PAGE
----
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Borneo, Bumiputera Community, Chinese Community, DAP, Kuching, Malaysia, Sarawak, Sarawak Politics

PKR eyes at least 12 parliamentary seats in Sarawak

AH Parti Keadilan Rakyat (PKR) has finally come out and said it out loud and clear that they wish to stand in at least 12 parliamentary seats in Sarawak. So we are to assume that there is no compromise on these seats.

That seems to indicate the former ‘pack leader’ in the state Pakatan Rakyat (PR), but is actually now the junior partner to the Democratic Action Party (DAP), will no longer kowtow to DAP on these 12 seats. The party had earlier indicated it wanted 15 seats, so I guess it will allow the DAP some leeway on the extra three seats.

This is because the DAP has also said it wants 15 seats. And Parti Islam Se-Malaysia (PAS) has indicated it wants up to three seats in Muslim majority areas.

In case you didn’t know, there are only 31 parliamentary seats in Sarawak.

That’s probably why there has yet to be any agreement on the division of these seats. The DAP has gotten greedy lately and wants to legitimise its claims of being a multiracial party, so it is now trying to move in on Bumiputera majority areas, instead of just trying to rile up the Chinese community in urban areas. And of course these are areas which PKR wants.

So PKR has announced loud and clear that it wants at least 12 seats, and staked its claim, according to media reports, on the following: Stampin, Santubong, Petra Jaya, Mambong and Mas Gading.

Apparently the party also wants Baram, Layar, Julau, Selangau, Saratok, Batang Lupar, Kanowit and Kapit.

DAP has previously indicated interest in both Stampin and Mas Gading. Mambong is also where DAP held its failed Dayak ‘Reawakening’ seminar, which was attended by no one but DAP organisers and restaurant staff.

Perhaps the fact that DAP has the gall to even consider taking PKR’s former Dayak members led by Jimmy Donald has actually riled party members, so they have come out openly to announce their territory!

Perhaps the party is finally sick of being pushed around by the Chinese-based DAP, sick of being pushed out of the driving seat of PR in the State.

Strangely though it was PKR’s secretariat representative Baharuddin Mokhsen, who made the announcement and not state liaison chief Baru Bian. State PKR vice-chairman See Chee How was also not present at the press conference.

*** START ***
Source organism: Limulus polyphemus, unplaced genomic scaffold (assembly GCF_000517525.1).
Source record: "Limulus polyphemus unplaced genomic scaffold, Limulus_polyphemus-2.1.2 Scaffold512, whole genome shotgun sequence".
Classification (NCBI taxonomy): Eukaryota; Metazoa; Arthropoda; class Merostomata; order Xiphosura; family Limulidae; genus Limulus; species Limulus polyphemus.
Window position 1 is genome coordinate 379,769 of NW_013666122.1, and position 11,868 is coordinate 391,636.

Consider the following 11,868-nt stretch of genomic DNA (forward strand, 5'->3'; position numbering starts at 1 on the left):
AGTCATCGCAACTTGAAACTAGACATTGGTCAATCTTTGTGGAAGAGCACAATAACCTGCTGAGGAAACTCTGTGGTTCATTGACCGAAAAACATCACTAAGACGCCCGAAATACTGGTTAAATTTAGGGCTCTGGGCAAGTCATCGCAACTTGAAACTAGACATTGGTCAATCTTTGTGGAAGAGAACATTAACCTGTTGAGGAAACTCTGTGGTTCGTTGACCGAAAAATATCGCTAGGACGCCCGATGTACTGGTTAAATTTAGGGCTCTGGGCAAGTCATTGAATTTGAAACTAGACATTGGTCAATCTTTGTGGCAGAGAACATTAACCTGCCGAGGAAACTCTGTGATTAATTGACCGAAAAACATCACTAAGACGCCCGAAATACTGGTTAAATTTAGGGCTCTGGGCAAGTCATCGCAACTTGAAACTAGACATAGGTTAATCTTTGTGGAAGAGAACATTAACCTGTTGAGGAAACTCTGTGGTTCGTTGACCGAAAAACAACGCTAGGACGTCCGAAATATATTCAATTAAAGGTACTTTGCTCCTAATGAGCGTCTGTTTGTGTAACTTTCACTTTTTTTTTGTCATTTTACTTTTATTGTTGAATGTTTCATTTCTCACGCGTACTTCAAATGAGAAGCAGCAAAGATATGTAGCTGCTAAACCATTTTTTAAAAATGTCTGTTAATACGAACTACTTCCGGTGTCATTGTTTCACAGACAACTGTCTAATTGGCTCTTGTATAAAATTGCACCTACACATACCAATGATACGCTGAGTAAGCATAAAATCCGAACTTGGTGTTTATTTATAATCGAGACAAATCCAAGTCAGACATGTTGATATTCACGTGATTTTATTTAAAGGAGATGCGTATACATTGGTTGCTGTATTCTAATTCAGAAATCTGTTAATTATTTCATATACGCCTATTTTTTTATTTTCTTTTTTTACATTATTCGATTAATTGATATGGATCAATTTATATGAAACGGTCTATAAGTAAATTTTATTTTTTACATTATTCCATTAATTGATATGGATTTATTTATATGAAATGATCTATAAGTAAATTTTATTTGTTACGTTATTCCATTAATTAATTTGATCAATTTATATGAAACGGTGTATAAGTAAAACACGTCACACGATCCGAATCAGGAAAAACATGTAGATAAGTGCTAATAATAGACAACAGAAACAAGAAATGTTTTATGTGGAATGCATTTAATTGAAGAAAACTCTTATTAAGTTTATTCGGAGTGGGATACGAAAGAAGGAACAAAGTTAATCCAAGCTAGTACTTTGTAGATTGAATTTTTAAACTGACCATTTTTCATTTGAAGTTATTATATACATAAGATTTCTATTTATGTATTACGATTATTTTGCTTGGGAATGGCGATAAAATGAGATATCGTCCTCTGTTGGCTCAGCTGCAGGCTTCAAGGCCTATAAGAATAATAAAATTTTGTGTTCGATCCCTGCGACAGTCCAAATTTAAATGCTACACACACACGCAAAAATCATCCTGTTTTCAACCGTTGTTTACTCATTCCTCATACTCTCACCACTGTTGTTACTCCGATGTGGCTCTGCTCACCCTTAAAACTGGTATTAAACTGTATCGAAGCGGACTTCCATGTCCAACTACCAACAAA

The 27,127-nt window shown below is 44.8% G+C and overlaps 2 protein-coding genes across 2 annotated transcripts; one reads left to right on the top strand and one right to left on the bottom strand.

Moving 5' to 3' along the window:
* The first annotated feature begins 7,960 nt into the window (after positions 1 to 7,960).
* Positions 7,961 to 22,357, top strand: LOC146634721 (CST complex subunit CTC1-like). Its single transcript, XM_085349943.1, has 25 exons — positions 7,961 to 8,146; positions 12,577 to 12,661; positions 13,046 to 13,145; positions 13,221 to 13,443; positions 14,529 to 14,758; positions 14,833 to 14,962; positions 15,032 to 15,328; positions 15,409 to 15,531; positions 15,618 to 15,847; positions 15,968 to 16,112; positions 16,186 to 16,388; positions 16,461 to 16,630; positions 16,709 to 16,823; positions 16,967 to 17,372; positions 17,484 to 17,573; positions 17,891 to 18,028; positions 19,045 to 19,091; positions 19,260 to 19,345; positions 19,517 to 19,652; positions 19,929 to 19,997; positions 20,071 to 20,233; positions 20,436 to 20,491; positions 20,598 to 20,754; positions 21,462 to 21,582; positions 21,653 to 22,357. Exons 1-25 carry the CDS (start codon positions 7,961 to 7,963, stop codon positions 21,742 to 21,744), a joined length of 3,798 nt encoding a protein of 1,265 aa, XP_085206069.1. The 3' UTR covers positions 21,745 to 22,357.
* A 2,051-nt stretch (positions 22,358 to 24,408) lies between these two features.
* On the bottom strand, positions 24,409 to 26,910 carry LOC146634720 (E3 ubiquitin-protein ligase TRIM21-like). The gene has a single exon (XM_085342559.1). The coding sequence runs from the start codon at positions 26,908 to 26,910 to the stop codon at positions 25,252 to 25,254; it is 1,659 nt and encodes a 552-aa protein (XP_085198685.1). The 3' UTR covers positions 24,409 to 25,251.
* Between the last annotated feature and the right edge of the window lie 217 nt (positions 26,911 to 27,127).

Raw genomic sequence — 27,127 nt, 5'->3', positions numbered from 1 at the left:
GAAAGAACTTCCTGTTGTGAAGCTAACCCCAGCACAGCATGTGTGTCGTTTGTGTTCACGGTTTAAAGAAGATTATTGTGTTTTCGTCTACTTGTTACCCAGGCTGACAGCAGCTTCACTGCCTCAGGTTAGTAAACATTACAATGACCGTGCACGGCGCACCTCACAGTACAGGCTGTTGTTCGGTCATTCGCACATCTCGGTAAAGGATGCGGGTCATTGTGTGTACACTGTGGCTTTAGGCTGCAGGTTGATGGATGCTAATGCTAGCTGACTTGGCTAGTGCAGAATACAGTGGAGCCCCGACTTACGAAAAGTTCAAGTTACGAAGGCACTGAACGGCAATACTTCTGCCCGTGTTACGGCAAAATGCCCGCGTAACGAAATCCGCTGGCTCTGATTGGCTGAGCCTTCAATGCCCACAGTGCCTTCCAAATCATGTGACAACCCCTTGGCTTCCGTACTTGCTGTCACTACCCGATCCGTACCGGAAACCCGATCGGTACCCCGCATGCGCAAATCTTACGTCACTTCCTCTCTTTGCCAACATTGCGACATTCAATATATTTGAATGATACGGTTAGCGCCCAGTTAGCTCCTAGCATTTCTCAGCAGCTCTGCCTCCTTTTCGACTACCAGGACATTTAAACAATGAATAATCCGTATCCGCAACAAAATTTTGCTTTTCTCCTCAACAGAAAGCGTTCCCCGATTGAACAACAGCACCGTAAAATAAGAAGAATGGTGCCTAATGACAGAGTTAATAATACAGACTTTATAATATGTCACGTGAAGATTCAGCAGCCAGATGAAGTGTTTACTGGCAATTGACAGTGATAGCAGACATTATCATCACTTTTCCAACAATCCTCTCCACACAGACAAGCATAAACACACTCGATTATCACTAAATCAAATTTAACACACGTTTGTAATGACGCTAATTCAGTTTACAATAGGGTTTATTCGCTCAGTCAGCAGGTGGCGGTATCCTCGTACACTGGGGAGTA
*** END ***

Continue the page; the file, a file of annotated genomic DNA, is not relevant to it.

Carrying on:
Hmm …

The Borneo Post’s report:

State PKR eyes minimum 12 parliamentary seats

By Geryl Ogilvy Ruekeith

KUCHING:  It appears that PKR is eyeing a minimum of 12 seats in the state for the coming general election if their recent auditing exercise is anything to go by.

The list includes the five constituencies in Kuching Division – Stampin, Santubong, Petra Jaya, Mambong and Mas Gading.

Although there was no confirmation that the seat negotiation among Pakatan Rakyat component parties had been concluded, the PKR election committee secretariat here revealed yesterday that it had been instructed to conduct a thorough audit on all the parliamentary constituencies PKR would be contesting in the 13th general election.

“Based on the number of seats to be audited, PKR is eyeing 12 to 13 parliamentary constituencies. Among the seats yet to be audited are five Kuching area seats of Stampin, Santubong, Petra Jaya, Mambong and Mas Gading which we will carry out soon.

“However, confirmation of seats lies in the hands of the federal PKR election committee bureau through their negotiations with all the top leaders of PR,” said secretariat representative Baharuddin Mokhsen at a press conference held at PKR Stampin branch office at 3rd Mile here.

He also disclosed that seats negotiation was going on smoothly due to better understanding and stronger ties between the PR partners.

Stating that PKR’s preparation for the election was “very advanced”, he revealed that state PKR was confident of winning its allocated seats to enable PR to form the government after the election.

Touching on their auditing exercise, Baharuddin mentioned that only a little fine tuning was needed as the party was currently getting feedbacks from the ground on matters that contributed to its poor performance in the April state polls.

“Reports revealed that lots of our election machinery did not perform up to standard. In addition, some reports did not tally with the actual goings-on at the ground.

“The election committee went to the ground to meet with members to find out what happened. We have discovered many loopholes and weaknesses which would be rectified,” he continued.

When asked why PKR decided to settle for less than half of Sarawak’s 31 parliamentary seats, Baharuddin explained that from past experience the party did not want to be stretched too thin, especially in terms of logistics.

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